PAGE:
- Support programs and education and training for health professionals and encouraging traditional nicotine replacement cessation methods for vapers and smokers. 
- Border controls: Strengthened border controls with the aim to prevent the illegal importation of vaping products, with severe penalties for unauthorised imports. 
- State-enforced raids
- In Perth, 300,000 vapes were confiscated in Australia’s largest raid, estimated to be worth $10 million
- In Brisbane, 40,000 vapes were confiscated, valued at $1.2 million in a recent raid 
- In NSW, a series of raids across tobacco stores and convenience stores has removed an estimated $3 million worth of vapes from the streets 
- Similarly in Victoria, raids aim to send a message to stores with the confiscation of up to $800,000 worth of vapes from the streets, and a pledge to continue to discourage the sale of illegal vapes 
- Research and education Initiatives: Australia invests in research to understand the long-term health effects of vaping and educate the public about associated risks 
Australia’s vaping crackdown could have a significant positive impact on public health by preventing the emergence of a new generation of nicotine addicts. Australia has paved the way with a determined effort to protect public health and curb the rise of vaping among the younger population, and we will see over the next few months how these bans are enforced in each of the states and territories.
Some have criticised the hard stance claiming it will drive the supply of vapes underground, as we have previously seen with other types of illicit drug use through an unregulated black market.  While the effectiveness of these policy measures is yet to be known, it is critical that also we arm young people with the knowledge and skills to make positive decisions for their health and wellbeing by providing evidence-based education.
What do principals and teachers think about vaping use?
A recent study by the University of Melbourne among 218 school staff found :
● 46% of school staff had found a vape on campus at least monthly
● 36% of principals had suspended or expelled students at least monthly
● 93% said it was becoming a problem in secondary schools and were concerned about use by students
● 51% had a vape policy in place
● biggest barriers to enforcement were the discreet nature of e-cigarettes and difficulty in locating where the vapour came from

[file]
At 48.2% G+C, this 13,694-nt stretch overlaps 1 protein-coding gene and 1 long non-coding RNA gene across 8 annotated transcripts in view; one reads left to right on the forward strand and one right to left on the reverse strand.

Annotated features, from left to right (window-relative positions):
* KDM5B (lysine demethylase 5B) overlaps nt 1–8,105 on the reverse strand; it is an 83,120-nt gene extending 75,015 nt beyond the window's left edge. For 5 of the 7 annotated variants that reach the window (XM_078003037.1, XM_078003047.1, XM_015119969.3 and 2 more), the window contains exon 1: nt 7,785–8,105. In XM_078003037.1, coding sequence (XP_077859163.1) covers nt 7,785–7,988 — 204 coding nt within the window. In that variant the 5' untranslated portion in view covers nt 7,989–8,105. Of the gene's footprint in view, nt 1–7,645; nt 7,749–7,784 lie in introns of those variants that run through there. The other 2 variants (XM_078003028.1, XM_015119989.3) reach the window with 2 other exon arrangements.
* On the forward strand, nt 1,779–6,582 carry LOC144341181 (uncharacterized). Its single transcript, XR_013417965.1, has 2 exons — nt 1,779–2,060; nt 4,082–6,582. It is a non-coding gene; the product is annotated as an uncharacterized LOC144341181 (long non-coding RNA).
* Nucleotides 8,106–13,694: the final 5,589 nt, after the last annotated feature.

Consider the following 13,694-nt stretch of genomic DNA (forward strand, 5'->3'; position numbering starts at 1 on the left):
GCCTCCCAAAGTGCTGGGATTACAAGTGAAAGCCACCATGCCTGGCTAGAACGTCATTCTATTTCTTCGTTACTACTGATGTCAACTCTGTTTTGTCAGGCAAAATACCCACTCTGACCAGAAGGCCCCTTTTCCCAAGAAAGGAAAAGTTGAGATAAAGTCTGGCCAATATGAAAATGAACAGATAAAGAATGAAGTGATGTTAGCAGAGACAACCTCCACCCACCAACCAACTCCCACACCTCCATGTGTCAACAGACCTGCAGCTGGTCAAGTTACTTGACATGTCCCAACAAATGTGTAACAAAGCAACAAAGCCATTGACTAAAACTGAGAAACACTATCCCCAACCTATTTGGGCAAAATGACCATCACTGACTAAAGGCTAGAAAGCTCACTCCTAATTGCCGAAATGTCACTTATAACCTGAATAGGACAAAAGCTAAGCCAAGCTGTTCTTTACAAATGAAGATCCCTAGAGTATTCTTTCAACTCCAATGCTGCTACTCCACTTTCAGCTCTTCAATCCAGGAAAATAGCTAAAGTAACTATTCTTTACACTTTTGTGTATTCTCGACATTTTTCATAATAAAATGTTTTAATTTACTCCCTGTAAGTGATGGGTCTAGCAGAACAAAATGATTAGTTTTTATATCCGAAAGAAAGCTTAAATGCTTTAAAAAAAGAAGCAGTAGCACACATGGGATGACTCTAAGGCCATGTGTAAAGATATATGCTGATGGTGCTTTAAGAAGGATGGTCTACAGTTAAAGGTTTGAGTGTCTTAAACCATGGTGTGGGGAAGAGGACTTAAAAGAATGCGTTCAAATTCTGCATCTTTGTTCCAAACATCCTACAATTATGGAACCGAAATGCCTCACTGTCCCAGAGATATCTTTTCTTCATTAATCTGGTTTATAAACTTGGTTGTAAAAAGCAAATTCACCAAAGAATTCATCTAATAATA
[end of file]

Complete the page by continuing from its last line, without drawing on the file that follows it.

The results highlight the extreme disruption vaping is presenting for schools on a day to day basis. Moreover, it highlights a need for schools and parents to educate their students about the dangers and risks of vaping.
What are schools doing to stop vaping use?
● Implementing vape-smoke detectors, at the reported cost of $15,000 – $25,000 
● Locking or removing bathroom doors, or requesting an access card to use the bathroom – seen to be a drastic measure by many parents 
● Suspending or expelling students 
● Banning aerosol deodorants which break the vape-smoke detectors! (as reported by one of our school clients)
While the lengths being taken show how big the issue is, these are drastic and unsustainable measures which only drive backlash. Educating students on the effects of vaping is essential to help prevent the detrimental physical and mental health outcomes. A harm-minimisation approach, such as diverting students to evidence-based prevention programs and interventions may be more effective, rather than punishment. Some schools are already doing this to benefit their students.
Below are some practical strategies on how to manage vaping in schools, following a harm-minimisation approach.
How to Tackle Vaping in Schools
Some tips from Matilda Centre’s Vaping expert, Dr. Emily Stockings:
- Arm yourself with the facts (eg. here and here) so you can have frank, non-judgmental conversations.
- Start a conversation. See tips on how to talk to kids here, and specifically about vaping here.
- Listen with patience
- Convey expectations: Why you don’t want them to vape, why you are concerned about the risks to their brain, lungs, and their future wellbeing
- Identify alternate strategies: Ask what might work for them. Ask them to self-reflect on vaping patterns to identify vaping triggers and develop a coping strategy or replacement behaviour. Eg., having a breath mint or glass of water, change routines, exercise, chat to a friend. Or, if you suspect nicotine dependence it may be appropriate to try nicotine replacement therapy (eg. patches, spray, gum) to assist with symptoms of nicotine withdrawal.
- Start a peer-led conversation in class. For example, “What worries you about vaping?” “What do you think about vaping?” “What would you say if someone offered you a vape?” (Practising refusal skills in class).
- Other exercises such as recognising tobacco industry manipulation
- Developing a quit plan: Tips on how to get started
- Seeking help from a GP, Quitline or Psychologist
Vaping use has increased significantly among adolescents and young adults, causing a new worldwide epidemic. The appealing flavours, discreet packaging and misinformation have made them highly popular with teenagers, whose undeveloped brains are most susceptible to the harmful effects of nicotine and harmful chemicals contained in vapes. Vaping only compounds the significant mental health challenges facing today’s youth and the development of their adolescent brains. Schools desperately need better tools and resources to help prevent students from vaping before the nicotine dependence sets in, while also supporting them to quit through non-judgmental conversations and strategies. Evidence-based prevention education such as what OurFutures offers is essential.
Vaping Clinical Trial: Prevention Program
We are currently running Australia’s most rigorous evaluation of a vaping prevention program. Background information on the OurFutures vaping trial can be found here.
And check out our website for more: https://ourfuturesinstitute.org.au/vaping/
It’s important to provide support rather than punishment for nicotine dependence!